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Customary law and legal pluralism in the Roman Empire: The status of peregrine law in Egypt: Customary law and legal pluralism in the Roman Empire


Alonso, José Luis (2013). Customary law and legal pluralism in the Roman Empire: The status of peregrine law in Egypt: Customary law and legal pluralism in the Roman Empire. In: Derda, Tomasz; Lajtar, Adam; Urbanik, Jakub. The Journal of Juristic Papyrology. Warschau: Uniwersytet Warszawski * Zaklad Papirologii i Nauk Pomopcniczych Archeologii, 351-404.

Abstract

As we know since Ludwig Mitteis, Egypt's incorporation to the Roman Empire brought little change to the legal practice of the local population. Since the province lacked autonomous courts, this would not have been possible without the consistent endorsement of this 'peregrine' law by the Roman jurisdiction - an endorsement fully confirmed by the abundant available evidence. The political rationale behind this Roman attitude is clear enough, and entirely consistent with the general imperial policy of minimum intervention. And yet, within the Greco-Roman political tradition, that required a civitas for the existence of a ius civile, the legal status of this peregrine law - in a province that lacked civitates proper until 200 ce, and whose inhabitants were mostly peregrini nullius civitatis - is a theoretical puzzle. Hans Julius Wolff has maintained that it was, strictly speaking, no law at all: the fall of the Ptolemies deprived it of all its binding force, as the occasional instances of Roman rejection (notably in P. Oxy. n 237, the famous petition of Dionysia) would corroborate; from the point of view of the Roman jurisdiction, there was in Egypt, Wolff argued, a legal vacuum to be filled at discretion. Joseph Mélèze Modrzejewski, instead, has insisted on the pertinence here of the notion of customary law: the local legal traditions, as well as the Ptolemaic legislation, were reduced to customary law, persisted as a merely tolerated mos regionis. These ideas are here reassessed, taking into account the discretionary nature of the Roman jurisdiction, the roots of the doctrine of customary law, and of the idea itself of the law as a binding system of rules. © For the book by Fundacja im. Rafata Taubenschlaga.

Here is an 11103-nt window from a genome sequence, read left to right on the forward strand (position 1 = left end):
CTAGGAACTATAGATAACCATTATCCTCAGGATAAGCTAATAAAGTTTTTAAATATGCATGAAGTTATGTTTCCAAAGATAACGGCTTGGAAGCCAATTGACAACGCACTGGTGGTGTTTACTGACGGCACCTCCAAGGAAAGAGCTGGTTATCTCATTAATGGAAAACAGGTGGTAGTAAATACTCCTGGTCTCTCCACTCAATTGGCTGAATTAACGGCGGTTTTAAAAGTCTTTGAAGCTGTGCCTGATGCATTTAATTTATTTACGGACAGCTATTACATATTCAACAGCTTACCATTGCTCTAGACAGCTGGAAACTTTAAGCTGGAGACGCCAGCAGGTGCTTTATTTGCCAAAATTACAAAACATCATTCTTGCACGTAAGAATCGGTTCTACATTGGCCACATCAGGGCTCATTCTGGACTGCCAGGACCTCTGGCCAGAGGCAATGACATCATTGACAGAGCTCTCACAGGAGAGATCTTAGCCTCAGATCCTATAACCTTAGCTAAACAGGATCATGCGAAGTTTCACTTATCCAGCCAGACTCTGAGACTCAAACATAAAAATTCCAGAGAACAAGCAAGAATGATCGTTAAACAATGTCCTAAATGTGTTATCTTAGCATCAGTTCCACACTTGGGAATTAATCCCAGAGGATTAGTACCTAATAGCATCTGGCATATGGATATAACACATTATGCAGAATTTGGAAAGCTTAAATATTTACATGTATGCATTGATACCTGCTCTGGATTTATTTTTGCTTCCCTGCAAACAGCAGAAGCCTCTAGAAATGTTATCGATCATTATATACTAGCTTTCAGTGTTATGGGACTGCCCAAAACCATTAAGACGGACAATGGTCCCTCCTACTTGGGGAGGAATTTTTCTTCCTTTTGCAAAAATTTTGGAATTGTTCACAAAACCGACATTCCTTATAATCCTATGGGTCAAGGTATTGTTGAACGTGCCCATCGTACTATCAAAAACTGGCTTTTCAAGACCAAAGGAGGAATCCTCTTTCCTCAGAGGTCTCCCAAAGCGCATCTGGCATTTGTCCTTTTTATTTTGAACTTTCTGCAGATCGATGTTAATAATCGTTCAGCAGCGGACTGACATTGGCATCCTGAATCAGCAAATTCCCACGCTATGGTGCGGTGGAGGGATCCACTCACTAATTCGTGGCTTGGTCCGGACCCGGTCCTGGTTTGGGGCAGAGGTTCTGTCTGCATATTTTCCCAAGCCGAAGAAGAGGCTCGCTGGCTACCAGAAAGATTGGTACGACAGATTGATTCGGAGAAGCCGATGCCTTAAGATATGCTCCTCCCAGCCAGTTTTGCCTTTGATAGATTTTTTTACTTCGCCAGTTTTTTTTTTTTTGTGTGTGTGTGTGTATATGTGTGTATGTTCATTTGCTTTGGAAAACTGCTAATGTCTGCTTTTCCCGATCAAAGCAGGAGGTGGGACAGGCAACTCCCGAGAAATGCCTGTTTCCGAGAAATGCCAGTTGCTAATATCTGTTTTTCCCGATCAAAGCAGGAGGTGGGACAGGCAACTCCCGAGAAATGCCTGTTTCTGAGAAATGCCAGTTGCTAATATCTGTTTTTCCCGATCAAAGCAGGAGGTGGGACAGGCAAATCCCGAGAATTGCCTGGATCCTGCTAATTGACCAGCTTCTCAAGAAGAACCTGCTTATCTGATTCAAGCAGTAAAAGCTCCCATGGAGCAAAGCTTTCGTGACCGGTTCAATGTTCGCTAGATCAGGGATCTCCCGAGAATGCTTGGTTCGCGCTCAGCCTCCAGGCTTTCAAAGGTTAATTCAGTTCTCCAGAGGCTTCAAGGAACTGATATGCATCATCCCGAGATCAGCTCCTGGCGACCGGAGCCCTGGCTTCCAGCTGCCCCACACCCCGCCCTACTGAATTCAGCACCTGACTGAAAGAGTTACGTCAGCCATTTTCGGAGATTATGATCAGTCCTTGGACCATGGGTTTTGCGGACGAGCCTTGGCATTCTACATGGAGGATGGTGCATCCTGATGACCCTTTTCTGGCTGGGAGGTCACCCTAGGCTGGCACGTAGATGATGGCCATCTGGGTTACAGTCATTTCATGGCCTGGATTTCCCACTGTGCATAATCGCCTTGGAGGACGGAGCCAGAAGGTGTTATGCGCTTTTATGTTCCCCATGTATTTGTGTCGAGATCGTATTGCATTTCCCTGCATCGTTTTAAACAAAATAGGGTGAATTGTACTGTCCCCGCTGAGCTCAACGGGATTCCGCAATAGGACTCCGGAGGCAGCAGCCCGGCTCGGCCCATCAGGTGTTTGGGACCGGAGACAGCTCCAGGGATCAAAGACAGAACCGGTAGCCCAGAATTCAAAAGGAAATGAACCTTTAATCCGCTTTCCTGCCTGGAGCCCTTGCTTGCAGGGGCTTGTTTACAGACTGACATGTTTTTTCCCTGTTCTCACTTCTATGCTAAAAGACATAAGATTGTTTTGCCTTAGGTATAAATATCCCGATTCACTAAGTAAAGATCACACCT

Abstract

As we know since Ludwig Mitteis, Egypt's incorporation to the Roman Empire brought little change to the legal practice of the local population. Since the province lacked autonomous courts, this would not have been possible without the consistent endorsement of this 'peregrine' law by the Roman jurisdiction - an endorsement fully confirmed by the abundant available evidence. The political rationale behind this Roman attitude is clear enough, and entirely consistent with the general imperial policy of minimum intervention. And yet, within the Greco-Roman political tradition, that required a civitas for the existence of a ius civile, the legal status of this peregrine law - in a province that lacked civitates proper until 200 ce, and whose inhabitants were mostly peregrini nullius civitatis - is a theoretical puzzle. Hans Julius Wolff has maintained that it was, strictly speaking, no law at all: the fall of the Ptolemies deprived it of all its binding force, as the occasional instances of Roman rejection (notably in P. Oxy. n 237, the famous petition of Dionysia) would corroborate; from the point of view of the Roman jurisdiction, there was in Egypt, Wolff argued, a legal vacuum to be filled at discretion. Joseph Mélèze Modrzejewski, instead, has insisted on the pertinence here of the notion of customary law: the local legal traditions, as well as the Ptolemaic legislation, were reduced to customary law, persisted as a merely tolerated mos regionis. These ideas are here reassessed, taking into account the discretionary nature of the Roman jurisdiction, the roots of the doctrine of customary law, and of the idea itself of the law as a binding system of rules. © For the book by Fundacja im. Rafata Taubenschlaga.

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Additional indexing

Item Type:Book Section, refereed, original work
Communities & Collections:02 Faculty of Law > Institute of Legal Sciences > Basic Subjects
Dewey Decimal Classification:340 Law
Language:English
Date:2013
Deposited On:22 Dec 2017 09:54
Last Modified:16 Feb 2018 20:09
Publisher:Uniwersytet Warszawski * Zaklad Papirologii i Nauk Pomopcniczych Archeologii
Series Name:The Journal of Juristic Papyrology
Number:43
ISSN:0075-4277
OA Status:Green
Related URLs:https://www.recherche-portal.ch/ZAD:default_scope:ebi01_prod001006120 (Library Catalogue)

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